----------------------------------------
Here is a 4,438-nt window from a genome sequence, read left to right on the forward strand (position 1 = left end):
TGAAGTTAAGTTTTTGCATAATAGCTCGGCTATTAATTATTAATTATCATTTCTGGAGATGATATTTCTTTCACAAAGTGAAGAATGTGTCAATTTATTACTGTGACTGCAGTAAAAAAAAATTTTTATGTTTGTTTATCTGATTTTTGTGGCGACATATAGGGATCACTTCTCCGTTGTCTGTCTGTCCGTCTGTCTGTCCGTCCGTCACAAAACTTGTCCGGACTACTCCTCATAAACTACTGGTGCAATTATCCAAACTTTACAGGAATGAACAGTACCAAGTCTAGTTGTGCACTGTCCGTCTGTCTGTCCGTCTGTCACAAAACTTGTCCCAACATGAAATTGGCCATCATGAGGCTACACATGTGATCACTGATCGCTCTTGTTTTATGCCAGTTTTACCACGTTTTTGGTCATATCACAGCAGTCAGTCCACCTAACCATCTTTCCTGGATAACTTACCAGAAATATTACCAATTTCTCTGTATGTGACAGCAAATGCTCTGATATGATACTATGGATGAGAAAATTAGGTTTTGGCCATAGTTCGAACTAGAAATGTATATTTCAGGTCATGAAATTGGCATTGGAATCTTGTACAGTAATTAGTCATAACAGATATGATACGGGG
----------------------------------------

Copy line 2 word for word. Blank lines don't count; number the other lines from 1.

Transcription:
TGAAGTTAAGTTTTTGCATAATAGCTCGGCTATTAATTATTAATTATCATTTCTGGAGATGATATTTCTTTCACAAAGTGAAGAATGTGTCAATTTATTACTGTGACTGCAGTAAAAAAAAATTTTTATGTTTGTTTATCTGATTTTTGTGGCGACATATAGGGATCACTTCTCCGTTGTCTGTCTGTCCGTCTGTCTGTCCGTCCGTCACAAAACTTGTCCGGACTACTCCTCATAAACTACTGGTGCAATTATCCAAACTTTACAGGAATGAACAGTACCAAGTCTAGTTGTGCACTGTCCGTCTGTCTGTCCGTCTGTCACAAAACTTGTCCCAACATGAAATTGGCCATCATGAGGCTACACATGTGATCACTGATCGCTCTTGTTTTATGCCAGTTTTACCACGTTTTTGGTCATATCACAGCAGTCAGTCCACCTAACCATCTTTCCTGGATAACTTACCAGAAATATTACCAATTTCTCTGTATGTGACAGCAAATGCTCTGATATGATACTATGGATGAGAAAATTAGGTTTTGGCCATAGTTCGAACTAGAAATGTATATTTCAGGTCATGAAATTGGCATTGGAATCTTGTACAGTAATTAGTCATAACAGATATGATACGGGG